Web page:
Bashing the Beaver
Well the arcade game was actually called ‘Whack A Mole’ but for it’s euphemistic (ever returning) qualities, we’ll stick with beaver. It set’s the tone nicely for the second school outing for the incredibility undynamic duo that is Schimdt (Jonah Hill) and Jenko (Channing Tatum), as they’ve popped up before us again in yet another escapade (of no doubt many to come, but more on that later) of defective detective misadventures in ‘22 Jump Street’, the continuing botched antics, again directed by the incredible team that is Phil Lord and Christopher Miller who are themselves becoming comedy movie powerhouses (The Lego Movie being one of the best things I’ve seen in years).
Starting off with a segment of ‘previously on’ as is the norm in TV land, it takes self awareness to whole new heights. There is zero chance of exploitation happening when the movie you are watching raises EVERY single comment/distrust (and then some) of an apparent rehash laziness aboard what is the norm in movie conveyor belt movie production. Let’s face it, there are so many rubbish movies that come out, still expecting you to part with £15 (I live in London) for a very mediocre/zero return, it’s no joke.
‘22 Jump Street’ is not going to be added to the bargain bin pile. This is clearly made by folk who want to entertain the hell out of you, giving you absolute returns on your investment in the Jump team, and keep you smiling for years after (it’s absolutely a movie to buy on DVD later).
The premise is established immediately, it’s going to be exactly the same as the first movie, well except that they’ve moved across the street, otherwise it’s the same. This mantra is repeated quite a few times with such a beautiful audacity that can only come with the confidence in that they know they have a great package. Of course it’s not exactly the same, but it’s a great device for making you leave any issues at the cinema door. Run with it and you’ll have an amazing time, don’t, well why are you at this movie?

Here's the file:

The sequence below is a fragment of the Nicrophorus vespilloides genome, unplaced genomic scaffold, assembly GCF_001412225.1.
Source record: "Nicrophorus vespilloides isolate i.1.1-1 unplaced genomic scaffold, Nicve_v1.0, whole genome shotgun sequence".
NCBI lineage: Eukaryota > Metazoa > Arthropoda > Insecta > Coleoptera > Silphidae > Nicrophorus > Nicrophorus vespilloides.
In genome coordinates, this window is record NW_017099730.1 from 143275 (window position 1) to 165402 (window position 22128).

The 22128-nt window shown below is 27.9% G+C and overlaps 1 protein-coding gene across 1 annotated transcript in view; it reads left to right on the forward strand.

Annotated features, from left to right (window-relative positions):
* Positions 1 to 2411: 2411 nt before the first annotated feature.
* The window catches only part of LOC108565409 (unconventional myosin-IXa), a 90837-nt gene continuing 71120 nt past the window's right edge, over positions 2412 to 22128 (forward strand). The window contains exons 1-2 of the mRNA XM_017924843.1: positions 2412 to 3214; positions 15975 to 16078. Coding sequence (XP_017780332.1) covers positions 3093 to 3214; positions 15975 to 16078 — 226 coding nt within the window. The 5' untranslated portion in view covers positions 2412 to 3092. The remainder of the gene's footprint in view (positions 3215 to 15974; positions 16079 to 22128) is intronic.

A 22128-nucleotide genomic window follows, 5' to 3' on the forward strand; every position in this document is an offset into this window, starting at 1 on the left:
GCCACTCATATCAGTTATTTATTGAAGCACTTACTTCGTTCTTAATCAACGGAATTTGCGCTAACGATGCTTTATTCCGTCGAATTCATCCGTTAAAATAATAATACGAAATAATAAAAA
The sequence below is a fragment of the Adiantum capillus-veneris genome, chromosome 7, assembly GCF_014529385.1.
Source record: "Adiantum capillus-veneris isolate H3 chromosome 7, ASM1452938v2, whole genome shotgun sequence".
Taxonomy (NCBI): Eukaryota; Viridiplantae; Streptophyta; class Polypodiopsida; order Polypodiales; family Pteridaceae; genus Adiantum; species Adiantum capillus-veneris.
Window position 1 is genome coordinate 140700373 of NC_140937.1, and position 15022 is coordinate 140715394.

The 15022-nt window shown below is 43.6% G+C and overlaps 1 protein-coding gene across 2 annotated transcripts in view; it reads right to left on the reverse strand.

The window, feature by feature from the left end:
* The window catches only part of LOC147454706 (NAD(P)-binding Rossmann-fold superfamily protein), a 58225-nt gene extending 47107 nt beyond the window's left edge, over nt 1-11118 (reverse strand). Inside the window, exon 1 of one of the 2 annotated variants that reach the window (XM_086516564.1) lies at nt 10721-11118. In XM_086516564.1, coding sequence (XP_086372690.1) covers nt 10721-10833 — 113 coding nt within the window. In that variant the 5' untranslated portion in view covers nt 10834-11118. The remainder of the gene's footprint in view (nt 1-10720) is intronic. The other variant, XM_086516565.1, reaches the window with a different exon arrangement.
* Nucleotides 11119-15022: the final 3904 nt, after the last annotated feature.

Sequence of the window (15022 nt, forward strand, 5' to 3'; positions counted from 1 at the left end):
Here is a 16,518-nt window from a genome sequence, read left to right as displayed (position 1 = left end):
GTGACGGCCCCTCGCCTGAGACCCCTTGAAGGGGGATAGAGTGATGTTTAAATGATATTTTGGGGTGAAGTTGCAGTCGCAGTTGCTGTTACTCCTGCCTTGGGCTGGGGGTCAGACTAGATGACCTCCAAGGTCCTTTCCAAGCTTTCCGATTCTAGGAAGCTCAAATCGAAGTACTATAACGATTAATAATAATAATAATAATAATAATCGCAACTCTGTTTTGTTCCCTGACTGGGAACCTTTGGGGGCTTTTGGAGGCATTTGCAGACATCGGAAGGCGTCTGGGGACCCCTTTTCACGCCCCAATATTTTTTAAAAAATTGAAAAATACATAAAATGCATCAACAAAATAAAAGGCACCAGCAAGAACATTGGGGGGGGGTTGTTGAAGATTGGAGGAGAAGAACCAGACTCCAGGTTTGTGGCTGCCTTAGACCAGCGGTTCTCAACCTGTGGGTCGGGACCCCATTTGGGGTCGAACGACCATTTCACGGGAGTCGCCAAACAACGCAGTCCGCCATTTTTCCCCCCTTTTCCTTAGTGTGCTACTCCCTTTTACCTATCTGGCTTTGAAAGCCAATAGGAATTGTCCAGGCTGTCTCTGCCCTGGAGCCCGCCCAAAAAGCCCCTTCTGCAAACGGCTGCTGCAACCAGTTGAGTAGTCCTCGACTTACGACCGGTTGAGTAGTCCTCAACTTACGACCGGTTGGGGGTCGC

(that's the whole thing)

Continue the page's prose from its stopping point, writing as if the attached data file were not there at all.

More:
Schimdt and Jenko (Channing really is a natural for brilliant comedy work) have beautiful deluded self belief that of course very rarely gets results, in it not being backed up with any apparent talent. So they’ve been sent to college to track down the distributors of a new potentially dangerous drug called WHY PHY (Work Hard Yes, Play Hard Yes). They didn’t get away with looking young in the previous adventure, they most certainly aren’t getting away with it in this one either, for the entire movie.
It runs pretty parallel to the arc of the first chapter, but never lets you down in laughs both in self awareness (almost joke meta selfies) and the blend of intelligent/puerile jokes sitting blissfully side by side on the pillow of bromance. There’s plenty of nuanced comedy moments too, Benny Hill having a college named after him was a very nice touch. Rather brilliantly Captain Dickson (Ice Cube) gets loads more screen time, where just a look from him will have you in stitches laughing, he actually steals the show on numerous times. And there’s a few other familiar faces to add to the laugh chaos. None of these moments I want to write about as you NEED to experience them yourself.
If you loved the first one, you’ll love this one too. There’s no doubt this is a franchise, which is fantastically exploited in the end credits, where they show trailers for potential follow up exploits, and we’re not talking about one or two trailers, we’re talking this franchise NEVER ends. It’s a beautiful (very well made) knowing laugh at itself. And in the ever expanding trend (to force folk to watch 10hrs of credits), there’s an Easter Egg at the end of the credits too, and it is worth sticking round for.
It’s all brilliant, VERY funny stuff, crafted by folk who want to give you full value for your hard earned cash, and make you laugh ALOT. Looking back I gave ‘21 Jump Street’ 9/10, and in theory I should deduct a point to rethreading familiar territory, but that would go against the good vibe spirit of team Jump, and I’m looking forward to further cases.
22 Jump Street is out now